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Assessment at UW-Green Bay

Assessment Resources - Assessment at UW-Green Bay

Assessment Resources

Components of a Program Assessment Plan - each assessment plan includes:

  • The identification of objectives / student learning outcomes;
  • An explanation of the direct and indirect methods used to evaluate the achievement of the objectives / student learning outcomes;
  • A description of the methods used to assess each of the objectives / students learning outcomes;
  • A timeline for implementation of the methods; and
  • The identification of the individual(s) responsible for coordinating data collection.

Developing Student Learning Outcomes

Developing student learning outcomes (SLOs) is an important first step for academic programs to gain a sense of the impact of their curriculum on student learning. SLOs describe what students should know, be able to do, and value by the time they complete their major. In order to develop specific SLOs, a program should first consider their broad programmatic goals (e.g., scientific literacy), and then break them down into specific measurable expectations (e.g., "Students will identify the proper use of statistics in scientific studies"; "Students will demonstrate an understanding of the scientific method by formulating hypotheses and designing well-controlled studies to test those hypotheses").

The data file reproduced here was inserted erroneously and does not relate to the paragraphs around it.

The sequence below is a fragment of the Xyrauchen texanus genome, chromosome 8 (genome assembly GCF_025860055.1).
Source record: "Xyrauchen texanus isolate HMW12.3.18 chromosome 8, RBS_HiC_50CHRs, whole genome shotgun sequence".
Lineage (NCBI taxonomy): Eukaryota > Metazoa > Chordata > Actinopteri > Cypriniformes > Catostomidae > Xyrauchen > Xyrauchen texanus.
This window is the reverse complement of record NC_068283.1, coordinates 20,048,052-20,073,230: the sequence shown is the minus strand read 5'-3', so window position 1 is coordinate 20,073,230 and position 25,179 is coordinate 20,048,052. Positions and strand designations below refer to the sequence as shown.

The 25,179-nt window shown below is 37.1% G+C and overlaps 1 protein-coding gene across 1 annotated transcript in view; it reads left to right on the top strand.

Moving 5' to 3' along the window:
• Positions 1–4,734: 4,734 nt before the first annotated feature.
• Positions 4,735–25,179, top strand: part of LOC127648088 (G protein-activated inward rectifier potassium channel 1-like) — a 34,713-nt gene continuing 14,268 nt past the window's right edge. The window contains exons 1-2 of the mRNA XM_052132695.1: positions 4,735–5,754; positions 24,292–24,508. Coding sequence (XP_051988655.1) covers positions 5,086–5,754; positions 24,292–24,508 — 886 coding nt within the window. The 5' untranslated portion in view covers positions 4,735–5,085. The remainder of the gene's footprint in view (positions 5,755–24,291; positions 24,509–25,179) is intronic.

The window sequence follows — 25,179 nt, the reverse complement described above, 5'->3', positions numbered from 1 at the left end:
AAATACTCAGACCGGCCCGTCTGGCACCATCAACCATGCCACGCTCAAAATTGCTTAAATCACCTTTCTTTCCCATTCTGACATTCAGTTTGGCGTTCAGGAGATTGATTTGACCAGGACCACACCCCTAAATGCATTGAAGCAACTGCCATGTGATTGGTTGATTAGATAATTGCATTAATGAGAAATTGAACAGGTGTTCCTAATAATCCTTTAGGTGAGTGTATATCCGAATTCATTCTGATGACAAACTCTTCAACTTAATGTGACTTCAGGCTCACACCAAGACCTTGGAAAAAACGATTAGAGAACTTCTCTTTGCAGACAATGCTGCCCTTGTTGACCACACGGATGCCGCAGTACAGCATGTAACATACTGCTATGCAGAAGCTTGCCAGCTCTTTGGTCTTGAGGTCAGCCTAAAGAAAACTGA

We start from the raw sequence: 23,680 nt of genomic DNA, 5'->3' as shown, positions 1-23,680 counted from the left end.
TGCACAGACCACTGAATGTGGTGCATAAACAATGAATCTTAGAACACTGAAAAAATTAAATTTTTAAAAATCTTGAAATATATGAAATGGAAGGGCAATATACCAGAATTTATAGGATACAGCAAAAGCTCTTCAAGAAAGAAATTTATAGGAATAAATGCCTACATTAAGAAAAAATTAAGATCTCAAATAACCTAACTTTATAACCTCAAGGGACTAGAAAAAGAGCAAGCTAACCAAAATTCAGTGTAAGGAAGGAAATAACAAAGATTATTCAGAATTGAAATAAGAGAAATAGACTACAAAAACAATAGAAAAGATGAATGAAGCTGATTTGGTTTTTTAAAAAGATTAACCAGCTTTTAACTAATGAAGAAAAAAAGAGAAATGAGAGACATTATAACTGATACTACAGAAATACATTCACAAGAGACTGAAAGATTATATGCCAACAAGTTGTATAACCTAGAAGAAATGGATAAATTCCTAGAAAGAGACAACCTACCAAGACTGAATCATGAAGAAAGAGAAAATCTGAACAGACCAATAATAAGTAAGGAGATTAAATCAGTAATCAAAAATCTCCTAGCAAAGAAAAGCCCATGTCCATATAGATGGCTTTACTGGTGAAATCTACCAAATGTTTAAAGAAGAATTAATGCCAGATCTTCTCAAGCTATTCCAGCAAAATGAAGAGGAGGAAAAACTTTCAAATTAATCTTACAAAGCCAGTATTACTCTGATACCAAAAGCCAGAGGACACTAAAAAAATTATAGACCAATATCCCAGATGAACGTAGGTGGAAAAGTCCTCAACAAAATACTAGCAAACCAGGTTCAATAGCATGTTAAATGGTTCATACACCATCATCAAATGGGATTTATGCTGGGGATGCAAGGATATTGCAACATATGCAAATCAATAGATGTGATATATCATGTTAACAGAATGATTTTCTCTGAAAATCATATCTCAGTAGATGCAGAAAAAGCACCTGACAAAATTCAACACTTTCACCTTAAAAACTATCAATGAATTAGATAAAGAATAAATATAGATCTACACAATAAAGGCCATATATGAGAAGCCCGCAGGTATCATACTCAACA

Typically, SLOs in undergraduate programs fall into four categories (Lindholm, UCLA, 2009):

  1. Knowledge outcomes (pertaining to cognitive content), for example:
  2. Students will demonstrate familiarity with the major concepts, theoretical perspectives, empirical findings, and historical trends in psychology.

  3. Skills outcomes (pertaining to students' ability to apply basic knowledge to analyze and synthesize information, communicate effectively, etc.)for example:
  4. Speak standard Spanish at advanced-mid level as defined by ACTFL.

  5. Attitudes and values outcomes (pertaining to the ethical principles and affective states of students, as well as their personal / professional / social values), for example:
  6. Identify current legal and ethical issues and examples of how these relate to arts, culture, heritage, and entertainment and show an understanding of management implications and choices.

  7. Behavioral outcomes (pertaining to the manifestations of students' knowledge, skills and attitudes, as evidenced by their future professional and community contributions), for example:
  8. Promote professionalism and model the values of altruism, autonomy, caring, human dignity, integrity, and social justice in nursing practice.

Clear articulation of SLOs has benefits that extend well beyond the process of assessment! Communication of SLOs (through advising, program websites, and course materials) helps students to focus their time and energy on what is expected of them, thereby improving learning and engagement. SLOs also communicate to prospective students, their parents, and the public what is valuable about your academic program.

For more resources about developing meaningful, measurable SLOs, please refer to the following websites and publications:

http://www.uiowa.edu/~outcomes/papers/Outcomes.pdf

http://www.uwlax.edu/learningoutcomes/edreading/WritingStudentLearningOutcomes.pdf

http://assessment.tamu.edu/resources/writing_student_learning_outcomes.html

http://www.clemson.edu/assessment/assessmentpractices/referencematerials/documents/Blooms%20Taxonomy%20Action%20Verbs.pdf